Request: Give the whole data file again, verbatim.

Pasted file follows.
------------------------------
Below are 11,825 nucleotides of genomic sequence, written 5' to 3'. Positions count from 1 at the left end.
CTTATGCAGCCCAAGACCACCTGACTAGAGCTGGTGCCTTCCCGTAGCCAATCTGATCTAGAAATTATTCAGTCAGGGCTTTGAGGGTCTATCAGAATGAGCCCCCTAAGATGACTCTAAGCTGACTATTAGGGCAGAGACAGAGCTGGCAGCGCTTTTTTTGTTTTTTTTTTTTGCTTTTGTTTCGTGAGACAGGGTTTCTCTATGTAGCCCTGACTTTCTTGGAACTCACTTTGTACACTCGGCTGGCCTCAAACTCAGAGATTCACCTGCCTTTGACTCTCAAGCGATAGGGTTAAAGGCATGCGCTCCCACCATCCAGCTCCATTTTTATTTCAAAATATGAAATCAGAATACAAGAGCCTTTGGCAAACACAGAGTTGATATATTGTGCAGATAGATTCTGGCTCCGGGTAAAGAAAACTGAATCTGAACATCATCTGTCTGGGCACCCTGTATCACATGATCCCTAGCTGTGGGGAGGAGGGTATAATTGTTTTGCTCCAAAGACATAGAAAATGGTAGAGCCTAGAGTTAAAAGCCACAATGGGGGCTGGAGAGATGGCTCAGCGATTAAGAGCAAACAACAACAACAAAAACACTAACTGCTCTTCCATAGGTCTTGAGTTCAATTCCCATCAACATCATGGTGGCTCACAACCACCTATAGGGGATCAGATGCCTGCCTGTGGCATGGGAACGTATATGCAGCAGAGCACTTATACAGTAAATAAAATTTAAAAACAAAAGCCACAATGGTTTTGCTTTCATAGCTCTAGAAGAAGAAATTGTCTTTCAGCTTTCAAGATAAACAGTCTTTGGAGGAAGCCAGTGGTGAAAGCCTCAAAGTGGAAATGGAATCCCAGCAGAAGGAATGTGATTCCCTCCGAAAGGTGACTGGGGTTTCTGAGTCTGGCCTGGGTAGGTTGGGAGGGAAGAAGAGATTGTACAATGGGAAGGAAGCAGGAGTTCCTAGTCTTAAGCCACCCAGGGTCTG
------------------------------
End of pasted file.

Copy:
Below are 11,825 nucleotides of genomic sequence, written 5' to 3'. Positions count from 1 at the left end.
CTTATGCAGCCCAAGACCACCTGACTAGAGCTGGTGCCTTCCCGTAGCCAATCTGATCTAGAAATTATTCAGTCAGGGCTTTGAGGGTCTATCAGAATGAGCCCCCTAAGATGACTCTAAGCTGACTATTAGGGCAGAGACAGAGCTGGCAGCGCTTTTTTTGTTTTTTTTTTTTGCTTTTGTTTCGTGAGACAGGGTTTCTCTATGTAGCCCTGACTTTCTTGGAACTCACTTTGTACACTCGGCTGGCCTCAAACTCAGAGATTCACCTGCCTTTGACTCTCAAGCGATAGGGTTAAAGGCATGCGCTCCCACCATCCAGCTCCATTTTTATTTCAAAATATGAAATCAGAATACAAGAGCCTTTGGCAAACACAGAGTTGATATATTGTGCAGATAGATTCTGGCTCCGGGTAAAGAAAACTGAATCTGAACATCATCTGTCTGGGCACCCTGTATCACATGATCCCTAGCTGTGGGGAGGAGGGTATAATTGTTTTGCTCCAAAGACATAGAAAATGGTAGAGCCTAGAGTTAAAAGCCACAATGGGGGCTGGAGAGATGGCTCAGCGATTAAGAGCAAACAACAACAACAAAAACACTAACTGCTCTTCCATAGGTCTTGAGTTCAATTCCCATCAACATCATGGTGGCTCACAACCACCTATAGGGGATCAGATGCCTGCCTGTGGCATGGGAACGTATATGCAGCAGAGCACTTATACAGTAAATAAAATTTAAAAACAAAAGCCACAATGGTTTTGCTTTCATAGCTCTAGAAGAAGAAATTGTCTTTCAGCTTTCAAGATAAACAGTCTTTGGAGGAAGCCAGTGGTGAAAGCCTCAAAGTGGAAATGGAATCCCAGCAGAAGGAATGTGATTCCCTCCGAAAGGTGACTGGGGTTTCTGAGTCTGGCCTGGGTAGGTTGGGAGGGAAGAAGAGATTGTACAATGGGAAGGAAGCAGGAGTTCCTAGTCTTAAGCCACCCAGGGTCTG